Here’s an idea. Magic the Gathering is the
jazz of card games, kind of. I’ve received lots of
requests over the years to do episodes on
particular topics. And one request
that I’ve received a lot is for Magic, the card
game, not like the mind freaks. I’ve hesitated because
Magic is complicated. And while I used to play
it a lot, I don’t anymore. Though, fun fact, the deck
that I used when I was a kid is literally on the set. I think I probably thought that
this Apocalypse card was just like super cool. It’s got a dude in a robe on it. So I’m out of practice,
but after some research and tons of help from Patrick,
Idea Channel’s consulting producer, we’ve put together
an idea about Magic. And it has to do with jazz. You like jazz? If you’re familiar with
either I want to be clear, we’re painting with a
really broad brush here. Both Magic and jazz
are huge subjects that are difficult to summarize
in any amount of time, let alone a 15-minute video. So just go easy on me
with the, well, actuallys. And if you’re familiar with both
you’re probably thinking, OK. Here we go. Magic is like jazz,
because improvisation. And yes. But also, we’re going
to get beyond that idea. What we’re going
to try to do is use each to explain the
other in an effort to understand some similarities
and one big difference in how they both
work as systems. However, first, we got
to cover some ground for those who don’t know
their chromatic scales from their Chromatic Lanterns. Magic the Gathering is a
card game invented in 1993 by Richard Garfield. Magic combines high fantasy
fireballs and goblins with the distribution
model of baseball cards. Players purchase
randomized booster packs, never knowing whether
the contents will complete their collection or
be their 15th copy of a Bill Tuttle or Big Turtle. This model, the
collectible card game, has become the basis for
countless imitators, Pokemon, Yu-Gi-Oh, Hearthstone. There are even collectible
card games like Gwent and Triple Triad
inside other games. Magic is usually played head
to head with two players. Each player brings their own
deck, unlike Uno or poker. And all of the 16,000
plus unique cards in Magic do something different. Some cards draw you more cards. Some cards damage your opponent. And some cards
assemble contraptions. I am told that that is a
joke for Magic players. Herein lies the most
interesting part of Magic. Each player is also
a deck builder, a strategist who gets to
assemble their own 60 cards stack of tactics and
expressions which they pull from in the heat of battle. Maybe you’re starting to
see jazz on the horizon. Before we get there
though, it’s worth pointing out that Magic is
also unbelievably complex. 16,000 cards all doing
different things means that the comprehensive rule set
runs to 211 pages and includes sentences like, 301.5c. “An equipment that’s
also a creature can’t equip a creature. An equipment that loses
the subtype “equipment” can’t equip a creature. An equipment can’t equip itself. An equipment that equips
an illegal or nonexistent permanent becomes unattached
from that permanent, but remains on the battlefield. This is a state based action. See rule 704.” Despite though, or perhaps
because of its complexity, Magic is wildly popular. And while it’s not
as culturally visible as Dungeons and Dragons,
the go-to marker of unrepentant nerdom in
things like “The Big Bang Theory,” “Freaks and
Geeks,” or “Stranger Things” it still sells millions
of cards in a year in 11 different languages
to more than 75 countries. So Magic isn’t just
a nerdy gaming hobby. It’s also a component of
what theorist and critic Theodore Adorno termed
the culture industry. Adorno used this term
to describe a problem he saw with the industrialized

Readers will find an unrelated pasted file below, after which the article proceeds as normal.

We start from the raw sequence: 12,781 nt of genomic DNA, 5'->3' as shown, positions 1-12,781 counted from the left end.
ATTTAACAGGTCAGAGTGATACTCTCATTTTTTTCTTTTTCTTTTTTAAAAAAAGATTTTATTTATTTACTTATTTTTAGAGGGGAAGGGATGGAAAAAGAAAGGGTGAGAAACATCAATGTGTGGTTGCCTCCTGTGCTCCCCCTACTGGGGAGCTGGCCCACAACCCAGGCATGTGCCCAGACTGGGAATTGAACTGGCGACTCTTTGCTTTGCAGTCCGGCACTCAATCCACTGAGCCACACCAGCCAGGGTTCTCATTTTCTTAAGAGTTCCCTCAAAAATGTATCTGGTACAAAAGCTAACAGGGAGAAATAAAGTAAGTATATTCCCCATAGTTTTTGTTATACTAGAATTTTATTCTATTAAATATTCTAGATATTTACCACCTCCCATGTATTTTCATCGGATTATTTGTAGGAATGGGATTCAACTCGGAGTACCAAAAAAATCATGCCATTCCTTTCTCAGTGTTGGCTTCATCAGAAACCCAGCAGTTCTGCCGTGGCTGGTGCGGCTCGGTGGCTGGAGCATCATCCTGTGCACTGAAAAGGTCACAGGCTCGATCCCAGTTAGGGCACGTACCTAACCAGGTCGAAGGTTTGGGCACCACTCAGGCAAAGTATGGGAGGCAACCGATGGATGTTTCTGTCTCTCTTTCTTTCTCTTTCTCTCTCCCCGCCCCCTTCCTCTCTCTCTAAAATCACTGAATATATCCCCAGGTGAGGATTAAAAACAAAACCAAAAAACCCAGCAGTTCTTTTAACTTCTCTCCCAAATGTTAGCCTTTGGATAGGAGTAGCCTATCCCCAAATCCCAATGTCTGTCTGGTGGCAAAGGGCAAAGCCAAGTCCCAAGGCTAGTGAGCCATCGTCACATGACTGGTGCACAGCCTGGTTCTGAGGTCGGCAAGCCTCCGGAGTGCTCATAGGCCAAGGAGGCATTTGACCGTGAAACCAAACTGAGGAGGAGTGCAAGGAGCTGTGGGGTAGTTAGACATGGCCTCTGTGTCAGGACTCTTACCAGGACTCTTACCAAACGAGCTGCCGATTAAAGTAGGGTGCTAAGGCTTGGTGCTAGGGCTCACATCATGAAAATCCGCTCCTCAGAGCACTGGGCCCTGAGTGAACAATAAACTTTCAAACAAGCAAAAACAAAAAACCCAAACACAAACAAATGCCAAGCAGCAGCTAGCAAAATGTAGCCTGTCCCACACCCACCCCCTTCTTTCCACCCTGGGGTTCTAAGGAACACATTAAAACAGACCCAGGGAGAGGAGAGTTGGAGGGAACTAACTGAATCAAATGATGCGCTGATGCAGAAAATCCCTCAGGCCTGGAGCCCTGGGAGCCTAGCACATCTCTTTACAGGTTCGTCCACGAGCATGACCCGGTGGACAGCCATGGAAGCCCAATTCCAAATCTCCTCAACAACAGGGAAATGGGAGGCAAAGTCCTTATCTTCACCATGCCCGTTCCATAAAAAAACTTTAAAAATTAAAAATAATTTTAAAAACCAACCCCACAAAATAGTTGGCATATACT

production of culture, that we use assembly lines
to create functional things, like vacuum cleaners or pipe
cleaners or runway cleaners, but that also we do that
with expressive things, like books and
paintings and music. This, to him, was bad and gross. Chief amongst Adorno’s
related worries is one about standardization. Once cultural objects
are mass produced, they lose their authenticity or
expressive quality he thought. And hey, guess what
he also thought was high church of culture
industry standardization? Jazz, which when Adorno
came to the States was dominating the pop charts. So here’s Adorno. He’s curmudgeonly and
he does not like jazz. He described it as essentially
a multiple choice questionnaire, which quote “guarantees that
regardless of what aberrations occur, the hit will lead back
to the same familiar experience, and nothing fundamentally
novel will be introduced.” Adorno’s complete analysis
of jazz as popular music isn’t really worth diving into. It’s based on some pretty
inconsistent theories. It doesn’t add up to much
more than I don’t like thing and plays into some pretty
insidious racial subtext. So we’re going to chuck
most of his complaints out. And when I mention him, we’re
going to play a jaunty jazz interlude– [JAUNTY JAZZ INTERLUDE PLAYING] –in order to
cleanse the palate. Now, Adorno– [JAUNTY JAZZ INTERLUDE PLAYING] –was complaining about
how standardization meant that nearly every pop
song sounded exactly alike. And yes, that is a phenomenon
that is still with us today. He’d claimed that
jazz’s reputation as an improvisational
form wasn’t totally earned since the jazz he knew was based
on standardized rules, which amount to base repetition. If you’re playing
“Autumn Leaves,” you’re going to
move from A7 to D7 every time, even if you’re
improvising in the meantime. But here’s the counter argument. Far from limiting expression,
those standard forms enable it and enable
improvisation. Jazz forms are more like a
playground than a prison. For instance, you may have
heard about the changes of chord progression associated
with “I Got Rhythm,” which forms the basis of
many nonetheless very improvised jazz pieces. This provides a standard
framework for musicians to play within, around, between,
and against as long as everyone agrees what the baseline
form and expectations are. Sitting down to play Magic
relies on a similar type of standardization. All of the cards have
unambiguous functions and the rules of the
game are determinate. Every Magic player has to agree
on exactly what Death Right Shaman does, otherwise
the game can’t proceed. But even with
standardized rules, there are still moments, like
in the finals of the 2012 Pro Tour when Yuuya Watanabe
thoughtseized himself in order to fuel his own Death Right
Shaman in the face of a Turn Zero Leyline of Sanctity,
which I’m told was dope AF. These mind blowing moments
happen with virtuosic jazz improvisers too where even
within a seemingly strict framework, something weirdly
unbelievable happens. I’ll spare you the inside